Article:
I wouldn’t exactly call it ‘easy mode’, but with the right attitude and hustle, you can be funny on Twitter regardless of your personality type.
Funny Twitter threads might be the most powerful format for humor on Twitter
When it comes to humor on Twitter, funny threads can be incredibly powerful. Unlike a single tweet, a thread allows you to develop an idea or story over time, building suspense and anticipation among your audience. This format can be especially effective for creating comedic situations or exploring absurd scenarios that unfold over several tweets.
One of the reasons that funny Twitter threads can be so powerful is that they allow you to take your audience on a journey. By crafting a narrative that builds on itself over time, you can keep your followers engaged and interested, even as you introduce unexpected twists and turns. This can make your content feel more dynamic and interesting than a static image or one-liner.
Another advantage of funny Twitter threads is that they allow you to showcase your wit and creativity over a longer period of time.
By crafting a series of tweets that build on one another, you can demonstrate your ability to come up with funny ideas and execute them in a way that keeps your audience engaged. This can be especially powerful if you’re trying to establish yourself as a humorist or build a following around a specific theme or topic.
Perhaps most importantly, funny Twitter threads can be incredibly shareable. Because they build on themselves over time, they’re often more engaging and memorable than a single tweet. This can make them more likely to be shared and spread across the platform, leading to increased visibility and engagement for your brand or personal brand.
In short, funny Twitter threads can be a powerful tool for building engagement and connecting with your audience on a deeper level. By crafting a compelling narrative that keeps your followers engaged and interested, you can establish yourself as a humorist and build a following that’s passionate about your content.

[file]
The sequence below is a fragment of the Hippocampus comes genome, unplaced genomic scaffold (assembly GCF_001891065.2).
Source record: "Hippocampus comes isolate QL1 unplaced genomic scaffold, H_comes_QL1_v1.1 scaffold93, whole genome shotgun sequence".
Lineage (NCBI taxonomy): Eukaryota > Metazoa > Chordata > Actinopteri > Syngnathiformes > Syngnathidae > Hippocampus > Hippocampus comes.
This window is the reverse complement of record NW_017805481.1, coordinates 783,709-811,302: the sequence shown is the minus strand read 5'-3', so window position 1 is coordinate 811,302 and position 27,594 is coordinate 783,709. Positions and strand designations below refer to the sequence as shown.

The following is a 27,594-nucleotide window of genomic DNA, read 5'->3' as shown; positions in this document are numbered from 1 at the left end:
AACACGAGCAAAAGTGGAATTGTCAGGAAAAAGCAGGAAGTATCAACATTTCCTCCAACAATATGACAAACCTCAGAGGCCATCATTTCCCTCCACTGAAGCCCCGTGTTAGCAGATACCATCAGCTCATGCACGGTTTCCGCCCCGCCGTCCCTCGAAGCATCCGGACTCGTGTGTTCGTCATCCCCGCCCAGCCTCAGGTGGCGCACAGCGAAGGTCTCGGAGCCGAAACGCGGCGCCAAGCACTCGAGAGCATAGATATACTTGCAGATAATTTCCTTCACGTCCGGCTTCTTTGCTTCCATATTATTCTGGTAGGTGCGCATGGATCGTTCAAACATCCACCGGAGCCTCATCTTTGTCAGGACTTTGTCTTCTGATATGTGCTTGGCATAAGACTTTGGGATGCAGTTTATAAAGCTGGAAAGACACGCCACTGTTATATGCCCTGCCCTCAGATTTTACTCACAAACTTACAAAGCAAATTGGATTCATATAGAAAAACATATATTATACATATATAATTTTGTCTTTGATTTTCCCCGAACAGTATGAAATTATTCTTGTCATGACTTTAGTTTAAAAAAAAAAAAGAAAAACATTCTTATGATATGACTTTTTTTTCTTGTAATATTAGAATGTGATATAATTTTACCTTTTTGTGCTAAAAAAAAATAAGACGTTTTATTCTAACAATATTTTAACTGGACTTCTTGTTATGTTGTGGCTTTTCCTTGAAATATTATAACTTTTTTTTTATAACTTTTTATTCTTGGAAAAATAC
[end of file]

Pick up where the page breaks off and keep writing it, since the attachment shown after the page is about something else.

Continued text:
Twitter culture, meme culture and business culture are inherently linked
Twitter is a platform that’s home to a diverse array of subcultures, from tech enthusiasts to fitness fanatics to pop culture junkies. One of the most effective ways to connect with these groups is to tap into their shared experiences and interests through humor.
By leveraging recurring genres of funny tweets that resonate within these subcultures, you can establish yourself as an insider who understands the quirks and idiosyncrasies of the community.
For example, Silicon Valley has its own unique brand of humor that revolves around tech industry buzzwords, startup culture, and the trials and tribulations of being a software engineer.
Tweets that play on these themes can quickly gain traction within the tech community, as they tap into shared experiences and provide a sense of recognition and validation.
Turner Novak has built an entire VC brand on top of attacking and satirizing the behavioral quirks of Silicon Valley with actually-good funny tweets.
Whether it’s poking fun at the latest productivity tool that has been made a hundred times before, or just riffing on the quirks of programming languages and SaaS tools, these types of tweets can help you establish yourself as a subject matter expert and a valuable member of the community.